If You Give a Student a Loan: Impact of high tuition prices is shown in Chile

Chilean+students+protest+the+government%27s+unfair+economic+policies.+Due+to+a+great+wage+gap%2C+many+students+face+an+abundance+of+student+debt.

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Chilean students protest the government's unfair economic policies. Due to a great wage gap, many students face an abundance of student debt.

Maggie Estes, News Writer

One universal truth is that college is expensive, and with the price of college rising, finding ways to pay for it can be stressful and difficult. The national college debt is rising daily, and 70 percent of Americans take out loans for college, according to marketplace.org, which can be difficult to pay back. “As a school, we only gather information from seniors that have earned merit based grants or scholarships, but ultimately that impacts a small percentage of students,” said counselor Jennifer Wyshner. American students can find many ways to pay for college, including loans, grants, scholarships and federal financial aid, but not every country has those options.

Right now in Chile, students are protesting the recent raise in bus fares for students, but the importance of the issue goes further back. In 1970 socialist Salvador Allende was elected president and attempted to nationalize public services like education, heathcare and agriculture, but the young democracy began to crumble under his rule because he was trying to create nationalistic programs and radical social reform. Allende’s chief of staff General Augusto Pinochet planned a coup to overthrow Allende and became Chile’s dictator. He privatized the pension system and public services like water and did away with a minimum wage, which sent almost half of Chile’s work force into debt. Pinochet’s reign ended in 1990, yet he continued to serve as a senator until 2005. Since Pinochet’s death in 2006, amendments have been made to his constitution, but most of it is still in place.

Starting in October, students began protesting the economic inequality in the country after bus fares rose by four percent. This may seem like an incredibly small amount, but the average person in Chile makes $538 a month, according to chileinenglish.cl, and the average cost of tuition is $7,654. Because the cost of tuition is so high, families are forced to take out loans to pay for college, which are difficult to pay back because the average income is so low. The rise in bus fares was the final straw. All of this combined with national economic instability led students to demand change in the Chilean constitution that would limit the government’s involvement in the economy and benefit the lower and middle classes. In 2020 there will be a referendum to discuss rewriting the constitution.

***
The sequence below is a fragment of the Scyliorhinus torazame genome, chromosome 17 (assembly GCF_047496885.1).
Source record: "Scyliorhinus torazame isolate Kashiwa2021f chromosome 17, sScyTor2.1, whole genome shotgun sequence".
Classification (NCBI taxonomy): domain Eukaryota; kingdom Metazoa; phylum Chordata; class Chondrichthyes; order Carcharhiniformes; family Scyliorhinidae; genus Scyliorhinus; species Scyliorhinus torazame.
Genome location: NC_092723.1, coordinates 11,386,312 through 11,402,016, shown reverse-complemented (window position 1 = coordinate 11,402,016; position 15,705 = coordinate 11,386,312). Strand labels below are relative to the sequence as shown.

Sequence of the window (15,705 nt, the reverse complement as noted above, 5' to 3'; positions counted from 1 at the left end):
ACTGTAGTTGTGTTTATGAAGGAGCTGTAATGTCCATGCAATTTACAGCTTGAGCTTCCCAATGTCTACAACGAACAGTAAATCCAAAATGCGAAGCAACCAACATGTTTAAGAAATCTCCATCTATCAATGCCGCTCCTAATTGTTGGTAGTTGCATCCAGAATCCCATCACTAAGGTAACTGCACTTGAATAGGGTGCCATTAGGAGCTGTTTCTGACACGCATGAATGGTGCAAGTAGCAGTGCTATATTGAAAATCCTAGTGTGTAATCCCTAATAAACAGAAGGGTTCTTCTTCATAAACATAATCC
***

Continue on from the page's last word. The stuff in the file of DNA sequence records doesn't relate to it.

The government has handled the protests with violent force with at least 24 dead and thousands arrested despite the majority of the protests being peaceful. President Sebastian Piñera has cancelled some interest payments for loans, but students are still protesting for more aid in loan repayment.
While Chile’s government is incredibly different from the United States’, student loan debt and college payment plans can be very intimidating. The average student debt in the United States is $37,172 and most college graduates make $47,000 after graduation, according to inc.com. This can seem intimidating, but meeting with school counselors and looking for scholarships can help ease the daunting burden of paying for college.